20. Writing Nature

    Directory of Open Access Journals (Sweden)

    Kristin Asdal

    2014-06-01

    Full Text Available This special issue of the Nordic Journal of Science and Technology Studies is interested in how nature, in different versions and forms, is invited into our studies, analyses, and stories. How is it that we “write nature”? How is it that we provide space for, and actually describe the actors, agents, or surroundings, in our stories and analyses? The articles in the issue each deal with different understandings of both the practices of writing and the introduction of various natures into these. In this introduction to the issue the editors engage with actor-network theory as a material semiotic resource for writing nature. We propose to foreground actor-network theory as a writing tool, at the expense of actor-network theory as a distinct vocabulary. In doing this and pointing out the semiotic origins to material-semiotics we also want to problematize a clear-cut material approach to writing nature.

  1. Natural Childbirth

    Science.gov (United States)

    ... Things That Help Feelings Expert Answers Q&A Movies & More for Teens Teens site Sitio para adolescentes ... the Pain? Print en español Parto natural Some women choose to give birth using no medications at ...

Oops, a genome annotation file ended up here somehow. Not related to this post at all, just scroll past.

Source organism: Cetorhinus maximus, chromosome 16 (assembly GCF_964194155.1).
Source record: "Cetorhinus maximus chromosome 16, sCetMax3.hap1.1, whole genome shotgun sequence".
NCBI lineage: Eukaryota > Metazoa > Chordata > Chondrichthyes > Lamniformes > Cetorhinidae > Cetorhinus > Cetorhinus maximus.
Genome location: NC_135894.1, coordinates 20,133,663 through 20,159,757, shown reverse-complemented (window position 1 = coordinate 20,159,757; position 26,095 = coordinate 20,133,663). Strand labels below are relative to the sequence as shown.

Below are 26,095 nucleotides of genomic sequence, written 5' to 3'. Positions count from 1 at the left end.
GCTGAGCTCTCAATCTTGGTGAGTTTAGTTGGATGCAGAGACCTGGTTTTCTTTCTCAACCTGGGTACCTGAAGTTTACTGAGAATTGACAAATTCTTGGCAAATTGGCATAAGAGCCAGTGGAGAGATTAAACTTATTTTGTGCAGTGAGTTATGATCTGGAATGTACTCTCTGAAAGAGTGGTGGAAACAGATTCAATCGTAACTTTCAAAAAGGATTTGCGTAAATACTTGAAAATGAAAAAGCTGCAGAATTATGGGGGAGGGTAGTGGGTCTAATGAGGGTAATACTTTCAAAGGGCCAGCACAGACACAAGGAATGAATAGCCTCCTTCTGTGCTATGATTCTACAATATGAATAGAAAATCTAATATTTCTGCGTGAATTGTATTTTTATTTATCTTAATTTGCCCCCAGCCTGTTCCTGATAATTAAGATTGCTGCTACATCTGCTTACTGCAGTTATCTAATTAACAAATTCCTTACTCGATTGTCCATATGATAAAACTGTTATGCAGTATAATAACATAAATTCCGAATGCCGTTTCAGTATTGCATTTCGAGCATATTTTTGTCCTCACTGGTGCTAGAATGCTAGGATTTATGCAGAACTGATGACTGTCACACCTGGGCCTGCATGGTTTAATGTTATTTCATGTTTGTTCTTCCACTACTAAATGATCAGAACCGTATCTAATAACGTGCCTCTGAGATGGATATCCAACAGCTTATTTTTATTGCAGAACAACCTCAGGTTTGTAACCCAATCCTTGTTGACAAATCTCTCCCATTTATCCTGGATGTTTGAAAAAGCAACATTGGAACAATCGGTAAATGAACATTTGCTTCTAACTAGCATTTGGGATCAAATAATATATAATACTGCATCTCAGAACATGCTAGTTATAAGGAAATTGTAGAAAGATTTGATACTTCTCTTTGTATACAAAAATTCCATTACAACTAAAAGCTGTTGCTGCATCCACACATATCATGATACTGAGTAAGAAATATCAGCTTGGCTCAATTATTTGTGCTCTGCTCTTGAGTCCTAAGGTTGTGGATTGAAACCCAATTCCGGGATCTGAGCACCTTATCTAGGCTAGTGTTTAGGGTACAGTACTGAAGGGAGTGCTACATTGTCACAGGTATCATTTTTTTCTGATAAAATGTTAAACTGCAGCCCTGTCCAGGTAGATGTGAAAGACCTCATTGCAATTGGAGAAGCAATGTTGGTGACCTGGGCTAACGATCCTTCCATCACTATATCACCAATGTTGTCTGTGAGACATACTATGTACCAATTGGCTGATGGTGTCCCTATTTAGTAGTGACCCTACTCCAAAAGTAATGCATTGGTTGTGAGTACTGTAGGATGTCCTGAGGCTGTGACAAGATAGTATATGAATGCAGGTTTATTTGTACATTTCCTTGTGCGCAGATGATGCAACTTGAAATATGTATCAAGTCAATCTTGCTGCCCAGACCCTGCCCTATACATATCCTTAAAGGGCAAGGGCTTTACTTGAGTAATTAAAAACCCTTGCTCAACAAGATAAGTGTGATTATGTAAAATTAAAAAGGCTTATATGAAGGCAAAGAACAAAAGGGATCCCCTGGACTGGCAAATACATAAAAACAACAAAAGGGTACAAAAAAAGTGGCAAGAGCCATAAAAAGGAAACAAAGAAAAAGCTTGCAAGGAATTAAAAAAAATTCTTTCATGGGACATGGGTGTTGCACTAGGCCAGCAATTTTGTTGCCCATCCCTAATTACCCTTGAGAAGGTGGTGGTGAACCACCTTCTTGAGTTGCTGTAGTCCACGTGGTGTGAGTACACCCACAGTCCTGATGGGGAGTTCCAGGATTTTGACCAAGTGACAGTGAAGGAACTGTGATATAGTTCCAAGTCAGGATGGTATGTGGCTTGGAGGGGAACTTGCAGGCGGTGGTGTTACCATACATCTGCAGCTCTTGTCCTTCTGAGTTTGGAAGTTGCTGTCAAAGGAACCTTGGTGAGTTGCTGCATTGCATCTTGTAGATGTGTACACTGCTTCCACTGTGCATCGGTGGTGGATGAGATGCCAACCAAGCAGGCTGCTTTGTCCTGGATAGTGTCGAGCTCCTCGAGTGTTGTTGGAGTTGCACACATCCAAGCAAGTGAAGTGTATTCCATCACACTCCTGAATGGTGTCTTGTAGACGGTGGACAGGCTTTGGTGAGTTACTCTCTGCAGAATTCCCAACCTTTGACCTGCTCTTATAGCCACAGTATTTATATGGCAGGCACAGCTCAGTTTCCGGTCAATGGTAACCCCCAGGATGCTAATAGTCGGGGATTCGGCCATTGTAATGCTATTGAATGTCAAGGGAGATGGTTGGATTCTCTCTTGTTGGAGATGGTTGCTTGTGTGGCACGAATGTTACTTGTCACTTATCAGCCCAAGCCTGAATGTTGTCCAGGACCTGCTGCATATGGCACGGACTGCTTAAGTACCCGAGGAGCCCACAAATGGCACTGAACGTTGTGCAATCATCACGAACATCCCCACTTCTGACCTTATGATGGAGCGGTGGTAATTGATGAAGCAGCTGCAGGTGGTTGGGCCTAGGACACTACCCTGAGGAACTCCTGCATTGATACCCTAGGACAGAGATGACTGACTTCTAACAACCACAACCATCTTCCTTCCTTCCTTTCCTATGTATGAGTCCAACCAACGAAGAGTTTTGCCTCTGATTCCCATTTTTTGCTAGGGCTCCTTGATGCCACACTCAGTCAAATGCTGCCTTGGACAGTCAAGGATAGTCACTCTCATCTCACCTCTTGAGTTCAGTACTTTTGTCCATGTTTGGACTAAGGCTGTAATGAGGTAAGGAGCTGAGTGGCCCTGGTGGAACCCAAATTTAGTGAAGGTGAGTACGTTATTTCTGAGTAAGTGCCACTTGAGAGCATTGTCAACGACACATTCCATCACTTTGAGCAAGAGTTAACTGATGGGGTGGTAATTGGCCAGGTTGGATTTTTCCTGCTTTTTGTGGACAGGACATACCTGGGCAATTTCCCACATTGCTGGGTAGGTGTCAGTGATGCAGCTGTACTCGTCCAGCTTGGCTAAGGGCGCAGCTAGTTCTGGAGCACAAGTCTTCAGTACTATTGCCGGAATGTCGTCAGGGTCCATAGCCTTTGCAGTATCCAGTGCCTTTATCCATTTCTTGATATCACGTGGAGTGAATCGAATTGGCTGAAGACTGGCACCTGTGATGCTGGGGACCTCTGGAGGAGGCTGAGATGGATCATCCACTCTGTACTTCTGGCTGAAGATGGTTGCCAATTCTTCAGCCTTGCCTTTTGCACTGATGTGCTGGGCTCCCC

2. Natural Communities

    Data.gov (United States)

    Kansas Data Access and Support Center — This dataset shows the locations of known tracts of high quality natural communities in Kansas, generalized to the PLSS section. It is not a compehensive dataset of...

  3. Pluralising Nature

    DEFF Research Database (Denmark)

    Clemmensen, Thomas Juel

    2017-01-01

    Denmark is recognised for its democratic approach to planning, and for the idea of planning for the common good. This interest in the common good and in common values also seems to be reflected in the way that the restoration of nature is planned and managed, suggesting that there is one common...... “nature” that everyone can agree on. But nature restoration is far from being an unproblematic undertaking. As with any other type of heritage production, it can be the source of dissonance. As exemplified by the Skjern River Restoration Project, one perception of a landscape and its value as “nature” can...... suppress other valid perceptions, in conflict with the need for different groups of people to be able to identify with the same territory. However, planning for the common good, in the case of nature restoration, does not necessarily mean planning for one common nature. Understanding and working...